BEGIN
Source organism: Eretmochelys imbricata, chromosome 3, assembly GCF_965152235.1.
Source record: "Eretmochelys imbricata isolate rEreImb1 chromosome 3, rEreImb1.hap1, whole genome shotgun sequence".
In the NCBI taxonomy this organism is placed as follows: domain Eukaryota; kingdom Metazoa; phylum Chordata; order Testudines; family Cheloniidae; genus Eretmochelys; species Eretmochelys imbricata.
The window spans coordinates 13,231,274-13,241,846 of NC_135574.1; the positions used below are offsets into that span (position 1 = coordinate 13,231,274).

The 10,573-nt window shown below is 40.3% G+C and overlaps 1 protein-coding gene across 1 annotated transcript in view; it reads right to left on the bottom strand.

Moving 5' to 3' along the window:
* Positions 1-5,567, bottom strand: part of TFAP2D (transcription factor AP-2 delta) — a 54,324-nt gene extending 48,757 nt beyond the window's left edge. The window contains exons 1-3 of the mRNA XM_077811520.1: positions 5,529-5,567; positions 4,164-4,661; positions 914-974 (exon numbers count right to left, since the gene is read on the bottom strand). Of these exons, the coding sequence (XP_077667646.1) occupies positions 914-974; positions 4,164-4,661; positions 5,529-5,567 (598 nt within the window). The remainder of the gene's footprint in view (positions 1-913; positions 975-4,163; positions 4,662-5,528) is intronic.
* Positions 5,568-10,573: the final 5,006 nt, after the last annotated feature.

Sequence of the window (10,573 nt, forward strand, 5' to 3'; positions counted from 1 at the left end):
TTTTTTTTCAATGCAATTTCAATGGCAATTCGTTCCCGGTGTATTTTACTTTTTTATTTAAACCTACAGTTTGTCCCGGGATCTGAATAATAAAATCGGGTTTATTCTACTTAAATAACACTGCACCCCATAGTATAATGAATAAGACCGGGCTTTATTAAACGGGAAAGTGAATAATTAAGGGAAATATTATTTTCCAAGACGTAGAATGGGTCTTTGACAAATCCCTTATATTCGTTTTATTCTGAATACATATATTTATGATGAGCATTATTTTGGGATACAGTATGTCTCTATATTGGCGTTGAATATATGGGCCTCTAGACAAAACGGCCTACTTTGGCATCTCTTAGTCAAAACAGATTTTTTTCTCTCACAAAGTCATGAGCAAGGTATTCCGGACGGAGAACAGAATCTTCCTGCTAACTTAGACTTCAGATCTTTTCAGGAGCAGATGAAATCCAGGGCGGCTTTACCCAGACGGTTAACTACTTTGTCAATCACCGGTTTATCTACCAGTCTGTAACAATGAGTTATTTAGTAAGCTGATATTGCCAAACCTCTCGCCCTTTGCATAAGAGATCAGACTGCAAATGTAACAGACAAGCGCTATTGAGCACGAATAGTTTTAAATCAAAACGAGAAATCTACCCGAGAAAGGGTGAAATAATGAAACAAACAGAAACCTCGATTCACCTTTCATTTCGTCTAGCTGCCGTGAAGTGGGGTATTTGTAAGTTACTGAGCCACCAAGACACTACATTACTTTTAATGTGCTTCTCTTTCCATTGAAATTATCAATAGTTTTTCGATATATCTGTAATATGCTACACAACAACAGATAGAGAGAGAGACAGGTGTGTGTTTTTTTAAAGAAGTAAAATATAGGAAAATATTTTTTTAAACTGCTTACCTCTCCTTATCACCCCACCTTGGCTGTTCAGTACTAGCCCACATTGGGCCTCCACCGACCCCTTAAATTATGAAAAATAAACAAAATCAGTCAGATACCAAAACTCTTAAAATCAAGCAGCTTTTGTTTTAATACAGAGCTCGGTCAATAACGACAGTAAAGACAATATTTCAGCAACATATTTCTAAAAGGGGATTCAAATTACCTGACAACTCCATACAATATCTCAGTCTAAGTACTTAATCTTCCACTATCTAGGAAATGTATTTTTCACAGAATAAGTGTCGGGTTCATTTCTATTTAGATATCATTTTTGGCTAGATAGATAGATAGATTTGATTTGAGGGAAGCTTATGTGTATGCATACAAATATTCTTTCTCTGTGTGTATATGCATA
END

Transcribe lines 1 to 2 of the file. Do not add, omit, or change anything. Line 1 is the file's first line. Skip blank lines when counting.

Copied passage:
Source organism: Eretmochelys imbricata, chromosome 3, assembly GCF_965152235.1.
Source record: "Eretmochelys imbricata isolate rEreImb1 chromosome 3, rEreImb1.hap1, whole genome shotgun sequence".